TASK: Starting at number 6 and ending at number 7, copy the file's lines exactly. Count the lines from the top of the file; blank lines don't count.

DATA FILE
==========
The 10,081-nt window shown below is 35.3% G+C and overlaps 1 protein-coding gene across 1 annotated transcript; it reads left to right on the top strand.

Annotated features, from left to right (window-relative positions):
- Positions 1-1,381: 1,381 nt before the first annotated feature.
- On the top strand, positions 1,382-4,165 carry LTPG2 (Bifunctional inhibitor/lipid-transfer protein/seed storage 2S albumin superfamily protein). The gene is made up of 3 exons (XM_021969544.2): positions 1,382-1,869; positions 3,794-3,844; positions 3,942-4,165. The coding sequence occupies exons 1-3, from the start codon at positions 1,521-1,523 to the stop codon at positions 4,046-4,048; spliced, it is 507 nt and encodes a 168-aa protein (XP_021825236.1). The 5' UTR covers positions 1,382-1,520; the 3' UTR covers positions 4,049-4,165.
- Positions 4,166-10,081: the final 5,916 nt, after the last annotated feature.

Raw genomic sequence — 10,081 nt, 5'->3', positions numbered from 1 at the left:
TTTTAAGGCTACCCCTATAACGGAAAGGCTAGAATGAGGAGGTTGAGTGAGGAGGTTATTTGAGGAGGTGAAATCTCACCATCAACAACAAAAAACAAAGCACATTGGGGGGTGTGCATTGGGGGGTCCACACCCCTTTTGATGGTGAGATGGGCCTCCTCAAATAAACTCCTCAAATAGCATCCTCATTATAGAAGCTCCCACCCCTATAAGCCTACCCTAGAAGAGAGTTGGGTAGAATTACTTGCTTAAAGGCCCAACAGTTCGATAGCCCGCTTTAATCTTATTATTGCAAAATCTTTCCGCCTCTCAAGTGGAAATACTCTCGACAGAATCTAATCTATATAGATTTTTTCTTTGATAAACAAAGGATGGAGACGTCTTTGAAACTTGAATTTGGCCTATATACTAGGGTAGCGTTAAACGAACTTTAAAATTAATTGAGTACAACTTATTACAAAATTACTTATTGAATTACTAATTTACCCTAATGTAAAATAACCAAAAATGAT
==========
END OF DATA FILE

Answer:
Raw genomic sequence — 10,081 nt, 5'->3', positions numbered from 1 at the left:
TTTTAAGGCTACCCCTATAACGGAAAGGCTAGAATGAGGAGGTTGAGTGAGGAGGTTATTTGAGGAGGTGAAATCTCACCATCAACAACAAAAAACAAAGCACATTGGGGGGTGTGCATTGGGGGGTCCACACCCCTTTTGATGGTGAGATGGGCCTCCTCAAATAAACTCCTCAAATAGCATCCTCATTATAGAAGCTCCCACCCCTATAAGCCTACCCTAGAAGAGAGTTGGGTAGAATTACTTGCTTAAAGGCCCAACAGTTCGATAGCCCGCTTTAATCTTATTATTGCAAAATCTTTCCGCCTCTCAAGTGGAAATACTCTCGACAGAATCTAATCTATATAGATTTTTTCTTTGATAAACAAAGGATGGAGACGTCTTTGAAACTTGAATTTGGCCTATATACTAGGGTAGCGTTAAACGAACTTTAAAATTAATTGAGTACAACTTATTACAAAATTACTTATTGAATTACTAATTTACCCTAATGTAAAATAACCAAAAATGAT